Barrier effects on vertebrate distribution caused by a motorway crossing through fragmented forest landscape

Tellería, J. L.  Díaz, J. A.  Pérez–Tris, J.  De Juana, E.  De la Hera, I.  Iraeta, P.  Salvador, A.  Santos, T. 


Anti–predator training of juvenile little owls was tested in a sample of recovered owls raised in captivity in Brinzal Owl Rescue Center (Madrid, Spain). Mortality caused by predators has been described previously in released individuals. Nine little owls were conditioned during their development to a naturalized goshawk and a large live rat, whose presence was paired to the owl’s alarm call. All nine owls and seven non–trained individuals were then released during the late summer and autumn and radio–tracked for six weeks to test their survival. In total 71.4% of the trained owls survived while only the 33.3% of the untrained group were alive at the end of week six. The only cause of death that was detected was predation. Antipredator training, therefore, seems to be beneficial in maximizing survival after the release of juvenile little owls.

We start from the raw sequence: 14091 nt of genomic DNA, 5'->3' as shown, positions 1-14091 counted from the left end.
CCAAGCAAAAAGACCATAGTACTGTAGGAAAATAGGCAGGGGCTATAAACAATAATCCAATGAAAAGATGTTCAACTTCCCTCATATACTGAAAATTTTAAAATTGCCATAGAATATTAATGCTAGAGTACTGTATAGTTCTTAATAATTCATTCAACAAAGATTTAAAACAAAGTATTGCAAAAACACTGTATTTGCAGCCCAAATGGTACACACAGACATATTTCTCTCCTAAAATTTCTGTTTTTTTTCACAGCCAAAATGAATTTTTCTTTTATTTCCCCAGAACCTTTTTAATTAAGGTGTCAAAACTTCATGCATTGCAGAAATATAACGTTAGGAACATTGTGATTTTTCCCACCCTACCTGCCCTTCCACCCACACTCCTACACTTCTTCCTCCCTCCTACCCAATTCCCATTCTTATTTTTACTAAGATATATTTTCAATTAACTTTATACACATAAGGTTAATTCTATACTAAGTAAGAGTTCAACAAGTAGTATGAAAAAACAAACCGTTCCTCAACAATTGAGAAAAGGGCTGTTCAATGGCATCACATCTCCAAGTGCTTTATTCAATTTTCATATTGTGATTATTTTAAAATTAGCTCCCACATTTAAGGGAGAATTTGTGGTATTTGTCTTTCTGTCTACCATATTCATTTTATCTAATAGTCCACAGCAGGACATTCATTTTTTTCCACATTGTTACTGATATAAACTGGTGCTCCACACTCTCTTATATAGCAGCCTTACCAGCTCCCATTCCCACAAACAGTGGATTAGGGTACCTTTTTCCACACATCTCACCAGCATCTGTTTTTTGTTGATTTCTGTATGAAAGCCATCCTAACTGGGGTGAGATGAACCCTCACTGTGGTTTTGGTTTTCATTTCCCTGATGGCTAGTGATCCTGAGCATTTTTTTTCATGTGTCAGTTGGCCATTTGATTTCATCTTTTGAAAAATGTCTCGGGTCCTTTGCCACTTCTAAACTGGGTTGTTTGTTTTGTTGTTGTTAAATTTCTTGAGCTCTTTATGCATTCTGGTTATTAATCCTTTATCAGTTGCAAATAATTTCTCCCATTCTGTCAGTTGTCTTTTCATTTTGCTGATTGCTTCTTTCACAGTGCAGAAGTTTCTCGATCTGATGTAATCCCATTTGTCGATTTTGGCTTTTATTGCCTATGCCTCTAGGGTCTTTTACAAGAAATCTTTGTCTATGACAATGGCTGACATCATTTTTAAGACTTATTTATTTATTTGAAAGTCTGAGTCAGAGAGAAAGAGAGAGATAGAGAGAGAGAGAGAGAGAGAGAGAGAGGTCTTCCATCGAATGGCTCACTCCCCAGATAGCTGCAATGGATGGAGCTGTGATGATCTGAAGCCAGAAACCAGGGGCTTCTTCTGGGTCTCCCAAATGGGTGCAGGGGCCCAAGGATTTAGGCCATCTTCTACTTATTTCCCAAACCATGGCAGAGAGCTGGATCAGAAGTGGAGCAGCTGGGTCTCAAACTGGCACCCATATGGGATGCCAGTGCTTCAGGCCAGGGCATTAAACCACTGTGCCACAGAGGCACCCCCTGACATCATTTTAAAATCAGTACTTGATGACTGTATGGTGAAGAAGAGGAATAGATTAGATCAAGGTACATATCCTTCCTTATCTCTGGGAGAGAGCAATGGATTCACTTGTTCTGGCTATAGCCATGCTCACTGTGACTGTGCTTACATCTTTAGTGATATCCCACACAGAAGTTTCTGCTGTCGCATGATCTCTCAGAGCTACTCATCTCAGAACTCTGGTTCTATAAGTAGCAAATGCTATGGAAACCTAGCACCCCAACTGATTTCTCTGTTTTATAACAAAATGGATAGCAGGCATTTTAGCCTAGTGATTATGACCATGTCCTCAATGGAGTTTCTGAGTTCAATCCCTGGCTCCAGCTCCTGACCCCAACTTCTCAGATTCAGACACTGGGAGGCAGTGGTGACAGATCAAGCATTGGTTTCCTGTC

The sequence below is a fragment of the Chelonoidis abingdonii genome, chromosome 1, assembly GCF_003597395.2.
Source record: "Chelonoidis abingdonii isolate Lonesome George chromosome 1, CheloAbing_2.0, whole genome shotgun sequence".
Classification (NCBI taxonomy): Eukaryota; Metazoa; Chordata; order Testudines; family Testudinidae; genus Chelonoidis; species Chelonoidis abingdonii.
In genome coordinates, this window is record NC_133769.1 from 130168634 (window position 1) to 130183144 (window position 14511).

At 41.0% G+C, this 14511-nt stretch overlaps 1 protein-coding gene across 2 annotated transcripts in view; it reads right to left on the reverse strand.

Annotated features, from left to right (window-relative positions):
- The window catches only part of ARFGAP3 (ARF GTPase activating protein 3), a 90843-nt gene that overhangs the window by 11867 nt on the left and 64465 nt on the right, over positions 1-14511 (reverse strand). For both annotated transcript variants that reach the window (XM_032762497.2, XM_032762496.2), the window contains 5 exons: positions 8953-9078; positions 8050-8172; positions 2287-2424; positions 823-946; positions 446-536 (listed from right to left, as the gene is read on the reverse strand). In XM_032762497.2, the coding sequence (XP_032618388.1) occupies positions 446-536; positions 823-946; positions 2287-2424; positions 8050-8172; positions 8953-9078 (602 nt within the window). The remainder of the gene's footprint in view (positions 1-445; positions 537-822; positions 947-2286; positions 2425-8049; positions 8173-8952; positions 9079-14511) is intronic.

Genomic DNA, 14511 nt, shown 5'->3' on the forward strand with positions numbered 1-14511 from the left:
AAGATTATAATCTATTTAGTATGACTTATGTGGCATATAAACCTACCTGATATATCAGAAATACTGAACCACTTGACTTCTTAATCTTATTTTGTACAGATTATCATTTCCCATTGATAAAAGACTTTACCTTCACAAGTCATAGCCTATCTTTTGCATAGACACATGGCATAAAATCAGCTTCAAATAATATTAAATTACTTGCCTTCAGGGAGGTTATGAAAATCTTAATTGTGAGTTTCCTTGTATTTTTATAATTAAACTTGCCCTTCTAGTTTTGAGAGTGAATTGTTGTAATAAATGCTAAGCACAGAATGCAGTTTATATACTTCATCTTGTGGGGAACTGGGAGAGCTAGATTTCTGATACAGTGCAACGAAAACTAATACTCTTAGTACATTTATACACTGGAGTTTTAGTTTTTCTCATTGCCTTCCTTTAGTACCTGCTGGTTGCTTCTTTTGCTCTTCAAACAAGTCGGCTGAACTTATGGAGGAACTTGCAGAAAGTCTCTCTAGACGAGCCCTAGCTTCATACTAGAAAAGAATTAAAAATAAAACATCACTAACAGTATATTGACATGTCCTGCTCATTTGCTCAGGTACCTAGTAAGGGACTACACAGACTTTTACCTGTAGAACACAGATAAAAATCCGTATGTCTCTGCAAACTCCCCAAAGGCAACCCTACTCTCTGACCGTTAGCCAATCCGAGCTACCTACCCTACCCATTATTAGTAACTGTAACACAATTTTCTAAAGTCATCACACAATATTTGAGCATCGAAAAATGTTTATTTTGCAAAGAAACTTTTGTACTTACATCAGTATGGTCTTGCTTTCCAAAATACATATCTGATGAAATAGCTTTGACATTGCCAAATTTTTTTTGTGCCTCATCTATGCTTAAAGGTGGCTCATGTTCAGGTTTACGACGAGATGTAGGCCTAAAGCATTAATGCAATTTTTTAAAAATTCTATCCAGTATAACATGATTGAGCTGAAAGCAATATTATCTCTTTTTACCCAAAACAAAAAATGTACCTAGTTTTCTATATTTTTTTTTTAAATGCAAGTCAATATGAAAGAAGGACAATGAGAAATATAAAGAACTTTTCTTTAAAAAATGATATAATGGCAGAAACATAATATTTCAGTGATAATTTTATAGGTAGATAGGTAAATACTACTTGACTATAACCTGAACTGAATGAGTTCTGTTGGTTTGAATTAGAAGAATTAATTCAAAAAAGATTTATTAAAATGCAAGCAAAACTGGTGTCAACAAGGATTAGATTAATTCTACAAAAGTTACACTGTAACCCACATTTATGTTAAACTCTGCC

Key words

Abundance patterns, Barrier effect, Dispersive ability, Lizard, Road ecology, Roe deer

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Índex de Volume 34.2 (2011)